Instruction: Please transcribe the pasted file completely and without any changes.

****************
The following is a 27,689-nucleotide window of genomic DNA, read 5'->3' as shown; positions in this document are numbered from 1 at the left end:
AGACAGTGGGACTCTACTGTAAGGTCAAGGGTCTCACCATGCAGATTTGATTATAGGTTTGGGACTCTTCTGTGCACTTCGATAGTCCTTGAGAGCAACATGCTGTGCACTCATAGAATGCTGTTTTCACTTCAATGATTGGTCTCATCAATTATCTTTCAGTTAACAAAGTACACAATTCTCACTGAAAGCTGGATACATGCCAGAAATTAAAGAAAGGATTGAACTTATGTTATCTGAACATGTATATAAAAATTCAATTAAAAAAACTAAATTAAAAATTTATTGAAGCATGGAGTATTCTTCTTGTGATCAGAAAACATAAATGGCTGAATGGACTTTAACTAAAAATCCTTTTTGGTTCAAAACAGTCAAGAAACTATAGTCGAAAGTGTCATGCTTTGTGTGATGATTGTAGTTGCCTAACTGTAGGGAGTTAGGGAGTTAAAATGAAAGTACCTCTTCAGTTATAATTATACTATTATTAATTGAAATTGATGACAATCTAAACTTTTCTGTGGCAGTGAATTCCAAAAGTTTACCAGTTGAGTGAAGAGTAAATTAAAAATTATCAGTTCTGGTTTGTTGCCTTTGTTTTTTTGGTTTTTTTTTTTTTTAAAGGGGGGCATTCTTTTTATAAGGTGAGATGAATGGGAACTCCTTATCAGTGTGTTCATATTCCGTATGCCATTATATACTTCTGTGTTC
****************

The following is a 27,689-nucleotide window of genomic DNA, read 5'->3' as shown; positions in this document are numbered from 1 at the left end:
AGACAGTGGGACTCTACTGTAAGGTCAAGGGTCTCACCATGCAGATTTGATTATAGGTTTGGGACTCTTCTGTGCACTTCGATAGTCCTTGAGAGCAACATGCTGTGCACTCATAGAATGCTGTTTTCACTTCAATGATTGGTCTCATCAATTATCTTTCAGTTAACAAAGTACACAATTCTCACTGAAAGCTGGATACATGCCAGAAATTAAAGAAAGGATTGAACTTATGTTATCTGAACATGTATATAAAAATTCAATTAAAAAAACTAAATTAAAAATTTATTGAAGCATGGAGTATTCTTCTTGTGATCAGAAAACATAAATGGCTGAATGGACTTTAACTAAAAATCCTTTTTGGTTCAAAACAGTCAAGAAACTATAGTCGAAAGTGTCATGCTTTGTGTGATGATTGTAGTTGCCTAACTGTAGGGAGTTAGGGAGTTAAAATGAAAGTACCTCTTCAGTTATAATTATACTATTATTAATTGAAATTGATGACAATCTAAACTTTTCTGTGGCAGTGAATTCCAAAAGTTTACCAGTTGAGTGAAGAGTAAATTAAAAATTATCAGTTCTGGTTTGTTGCCTTTGTTTTTTTGGTTTTTTTTTTTTTTAAAGGGGGGCATTCTTTTTATAAGGTGAGATGAATGGGAACTCCTTATCAGTGTGTTCATATTCCGTATGCCATTATATACTTCTGTGTTC